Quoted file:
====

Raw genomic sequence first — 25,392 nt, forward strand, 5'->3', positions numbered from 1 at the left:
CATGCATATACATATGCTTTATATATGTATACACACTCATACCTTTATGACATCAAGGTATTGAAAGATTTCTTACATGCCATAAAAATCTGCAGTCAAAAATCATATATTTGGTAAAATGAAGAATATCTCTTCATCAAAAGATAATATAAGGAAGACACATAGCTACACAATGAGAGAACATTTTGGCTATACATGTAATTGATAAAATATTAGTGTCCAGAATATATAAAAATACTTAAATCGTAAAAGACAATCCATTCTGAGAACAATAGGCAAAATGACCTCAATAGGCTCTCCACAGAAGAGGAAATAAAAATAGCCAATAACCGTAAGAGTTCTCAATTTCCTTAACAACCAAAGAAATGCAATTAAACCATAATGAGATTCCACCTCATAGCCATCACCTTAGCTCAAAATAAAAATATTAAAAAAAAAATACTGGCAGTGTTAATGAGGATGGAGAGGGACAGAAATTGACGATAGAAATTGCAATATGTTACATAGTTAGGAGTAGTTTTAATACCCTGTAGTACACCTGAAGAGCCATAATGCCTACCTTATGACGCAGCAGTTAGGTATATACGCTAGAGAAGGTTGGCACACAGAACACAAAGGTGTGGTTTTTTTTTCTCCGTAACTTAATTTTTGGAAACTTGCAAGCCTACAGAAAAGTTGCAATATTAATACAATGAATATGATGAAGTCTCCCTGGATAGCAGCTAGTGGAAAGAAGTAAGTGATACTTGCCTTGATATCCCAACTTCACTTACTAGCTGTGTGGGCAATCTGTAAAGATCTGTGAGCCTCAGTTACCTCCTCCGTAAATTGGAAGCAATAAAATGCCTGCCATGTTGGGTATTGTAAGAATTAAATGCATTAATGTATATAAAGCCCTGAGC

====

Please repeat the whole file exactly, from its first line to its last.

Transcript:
Raw genomic sequence first — 25,392 nt, forward strand, 5'->3', positions numbered from 1 at the left:
CATGCATATACATATGCTTTATATATGTATACACACTCATACCTTTATGACATCAAGGTATTGAAAGATTTCTTACATGCCATAAAAATCTGCAGTCAAAAATCATATATTTGGTAAAATGAAGAATATCTCTTCATCAAAAGATAATATAAGGAAGACACATAGCTACACAATGAGAGAACATTTTGGCTATACATGTAATTGATAAAATATTAGTGTCCAGAATATATAAAAATACTTAAATCGTAAAAGACAATCCATTCTGAGAACAATAGGCAAAATGACCTCAATAGGCTCTCCACAGAAGAGGAAATAAAAATAGCCAATAACCGTAAGAGTTCTCAATTTCCTTAACAACCAAAGAAATGCAATTAAACCATAATGAGATTCCACCTCATAGCCATCACCTTAGCTCAAAATAAAAATATTAAAAAAAAAATACTGGCAGTGTTAATGAGGATGGAGAGGGACAGAAATTGACGATAGAAATTGCAATATGTTACATAGTTAGGAGTAGTTTTAATACCCTGTAGTACACCTGAAGAGCCATAATGCCTACCTTATGACGCAGCAGTTAGGTATATACGCTAGAGAAGGTTGGCACACAGAACACAAAGGTGTGGTTTTTTTTTCTCCGTAACTTAATTTTTGGAAACTTGCAAGCCTACAGAAAAGTTGCAATATTAATACAATGAATATGATGAAGTCTCCCTGGATAGCAGCTAGTGGAAAGAAGTAAGTGATACTTGCCTTGATATCCCAACTTCACTTACTAGCTGTGTGGGCAATCTGTAAAGATCTGTGAGCCTCAGTTACCTCCTCCGTAAATTGGAAGCAATAAAATGCCTGCCATGTTGGGTATTGTAAGAATTAAATGCATTAATGTATATAAAGCCCTGAGC